Four and a half years after nations negotiated the Paris Climate Agreement (now ratified by 187 of them), the global climate change action is taking place at a slow pace. Though there is incremental progress in the activities, the finance issue is still looming large as the main contributors, the developing countries are yet to meet their obligations. In this background, it is important to take stock of the Climate finance regime as we are lagging behind the targets and the gap between what is to be done and what is being done is increasing.
Recently, negotiators from 196 countries finalized a rulebook for the implementation of the 2015 Paris Agreement at the climate change conference held in Katowice, Poland. Katowice meet is the 24th Conference of the Parties to the United Nations Framework Convention on Climate Change (COP24). This highlights the strong support among people of all nations for urgent action to avert dangerous climate change.
Carbon neutrality has been in the news for a few months now. There is a considerable discussion on how the world takes efforts to achieve this goal. At the same time, there has been considerable focus on India’s future commitments and plans regarding the reduction of greenhouse gas emissions and when the country would achieve carbon neutrality or net-zero emissions as well. With the major powers like the USA, the EU and China announcing dates to achieve carbon neutrality, all the eyes are on India what decision it takes given its developmental and climate change mitigation objectives.
India’s agricultural sector has seen a considerable threat from climate change and it directly impacts the daily lives of farmers. A study found that climate change could have contributed to the deaths of more than 50,000 farmers or farm workers over the last 30 years. Thus the efforts to make agriculture resilient to climate must be increased and sustained in order to avoid the impacts of a warming world.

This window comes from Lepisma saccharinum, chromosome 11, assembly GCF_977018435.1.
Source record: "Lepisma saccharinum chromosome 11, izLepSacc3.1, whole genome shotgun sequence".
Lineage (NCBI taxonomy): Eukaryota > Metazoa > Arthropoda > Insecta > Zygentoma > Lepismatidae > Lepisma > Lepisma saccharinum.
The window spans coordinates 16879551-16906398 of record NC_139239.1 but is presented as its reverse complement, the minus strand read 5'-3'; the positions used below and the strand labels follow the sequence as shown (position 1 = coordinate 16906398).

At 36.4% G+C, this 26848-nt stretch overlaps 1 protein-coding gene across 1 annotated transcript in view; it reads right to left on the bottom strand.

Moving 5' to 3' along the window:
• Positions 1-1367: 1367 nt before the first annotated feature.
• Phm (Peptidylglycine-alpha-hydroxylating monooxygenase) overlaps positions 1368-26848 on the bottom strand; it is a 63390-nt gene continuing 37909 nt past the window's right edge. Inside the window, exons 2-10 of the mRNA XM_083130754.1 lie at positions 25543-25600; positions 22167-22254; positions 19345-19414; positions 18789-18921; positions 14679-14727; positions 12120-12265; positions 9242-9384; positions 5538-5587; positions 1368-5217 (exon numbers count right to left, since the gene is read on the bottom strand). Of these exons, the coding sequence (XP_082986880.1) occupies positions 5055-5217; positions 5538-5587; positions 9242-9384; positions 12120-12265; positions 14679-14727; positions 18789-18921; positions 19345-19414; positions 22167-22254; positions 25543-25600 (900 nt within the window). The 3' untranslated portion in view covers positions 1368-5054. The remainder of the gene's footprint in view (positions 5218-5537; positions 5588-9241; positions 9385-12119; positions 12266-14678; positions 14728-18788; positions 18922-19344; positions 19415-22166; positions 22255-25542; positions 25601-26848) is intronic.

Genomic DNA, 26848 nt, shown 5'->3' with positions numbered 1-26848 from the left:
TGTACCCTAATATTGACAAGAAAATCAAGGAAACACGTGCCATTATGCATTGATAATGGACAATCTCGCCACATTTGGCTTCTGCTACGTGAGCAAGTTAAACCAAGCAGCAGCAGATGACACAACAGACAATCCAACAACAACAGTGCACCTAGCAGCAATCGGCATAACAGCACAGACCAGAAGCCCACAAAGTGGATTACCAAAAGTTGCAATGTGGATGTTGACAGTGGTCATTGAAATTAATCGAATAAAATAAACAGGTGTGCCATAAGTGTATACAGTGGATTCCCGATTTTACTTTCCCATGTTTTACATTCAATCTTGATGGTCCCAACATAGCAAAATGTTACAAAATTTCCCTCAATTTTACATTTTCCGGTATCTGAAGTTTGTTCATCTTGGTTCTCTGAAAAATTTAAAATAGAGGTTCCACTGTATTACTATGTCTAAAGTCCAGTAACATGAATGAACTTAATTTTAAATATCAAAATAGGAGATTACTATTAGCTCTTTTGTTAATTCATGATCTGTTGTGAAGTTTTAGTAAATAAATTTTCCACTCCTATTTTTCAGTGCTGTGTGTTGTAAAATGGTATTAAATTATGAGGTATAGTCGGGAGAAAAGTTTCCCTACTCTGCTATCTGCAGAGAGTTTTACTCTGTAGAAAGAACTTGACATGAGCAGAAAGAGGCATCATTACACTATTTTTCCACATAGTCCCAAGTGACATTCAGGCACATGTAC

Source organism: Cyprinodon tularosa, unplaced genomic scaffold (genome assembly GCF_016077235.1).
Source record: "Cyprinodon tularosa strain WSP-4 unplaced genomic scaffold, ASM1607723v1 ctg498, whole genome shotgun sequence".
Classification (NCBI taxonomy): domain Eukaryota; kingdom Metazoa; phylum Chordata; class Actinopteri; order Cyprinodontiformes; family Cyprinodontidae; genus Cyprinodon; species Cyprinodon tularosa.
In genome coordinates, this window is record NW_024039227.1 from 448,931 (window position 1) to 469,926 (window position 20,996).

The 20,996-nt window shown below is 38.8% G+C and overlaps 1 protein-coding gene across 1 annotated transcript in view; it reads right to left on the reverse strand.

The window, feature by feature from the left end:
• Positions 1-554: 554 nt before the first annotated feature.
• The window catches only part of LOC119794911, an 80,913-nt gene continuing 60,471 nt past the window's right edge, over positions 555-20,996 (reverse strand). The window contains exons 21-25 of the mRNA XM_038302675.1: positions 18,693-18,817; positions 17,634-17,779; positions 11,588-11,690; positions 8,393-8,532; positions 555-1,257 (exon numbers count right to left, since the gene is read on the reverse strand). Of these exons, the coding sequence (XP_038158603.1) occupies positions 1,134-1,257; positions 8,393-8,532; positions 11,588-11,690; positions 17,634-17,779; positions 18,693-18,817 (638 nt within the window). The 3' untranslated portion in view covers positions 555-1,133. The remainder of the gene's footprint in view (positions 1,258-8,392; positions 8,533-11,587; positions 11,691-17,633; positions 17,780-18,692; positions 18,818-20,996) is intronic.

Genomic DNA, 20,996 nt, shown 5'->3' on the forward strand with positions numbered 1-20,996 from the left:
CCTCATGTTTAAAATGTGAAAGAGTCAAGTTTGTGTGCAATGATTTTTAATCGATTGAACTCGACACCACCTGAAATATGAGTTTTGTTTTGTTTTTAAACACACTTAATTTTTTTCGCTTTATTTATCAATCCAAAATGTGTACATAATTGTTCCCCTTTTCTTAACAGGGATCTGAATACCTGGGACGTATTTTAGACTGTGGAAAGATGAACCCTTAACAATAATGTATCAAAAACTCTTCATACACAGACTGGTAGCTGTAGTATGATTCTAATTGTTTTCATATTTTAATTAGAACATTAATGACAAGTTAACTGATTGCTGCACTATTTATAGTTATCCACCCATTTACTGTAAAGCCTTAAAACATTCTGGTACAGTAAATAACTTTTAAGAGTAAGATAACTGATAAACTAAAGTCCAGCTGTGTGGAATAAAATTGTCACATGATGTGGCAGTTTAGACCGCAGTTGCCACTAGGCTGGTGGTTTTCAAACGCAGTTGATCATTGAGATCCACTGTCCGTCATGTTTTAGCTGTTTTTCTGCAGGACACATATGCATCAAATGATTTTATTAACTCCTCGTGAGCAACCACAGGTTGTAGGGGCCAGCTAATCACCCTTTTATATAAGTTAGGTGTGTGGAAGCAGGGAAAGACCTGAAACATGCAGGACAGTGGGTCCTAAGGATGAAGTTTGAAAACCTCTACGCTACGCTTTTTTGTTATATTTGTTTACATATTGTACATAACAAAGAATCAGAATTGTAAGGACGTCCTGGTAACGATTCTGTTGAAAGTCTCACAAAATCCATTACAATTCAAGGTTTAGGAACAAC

According to a new article in Nature Climate Change, more than a third of all deaths between 1991 and 2018 in which heat played a role were attributable to human-induced global warming. Overall, the estimates show that 37% of all heat-related deaths in the recent summer periods were attributable to the warming of the planet due to anthropogenic activities. Similarly, the recent incident of a rare late frost in April on some of France’s best-known and most prestigious wine-producing regions considered to be an agricultural catastrophe can be attributed to global warming. Such events are not isolated weather catastrophes but they are a warning of the climate change that is taking place continuously. Climate change is causing more frequent and intense weather events according to a report by the Internal Displacement Monitoring Centre. Rising extreme weather events like tropical cyclones and others in India and other parts of the world are pointing to the looming crisis that climate change is making the world face. It is a crucial time that world leaders pay heed to and take effective measures to combat climate change as early as possible.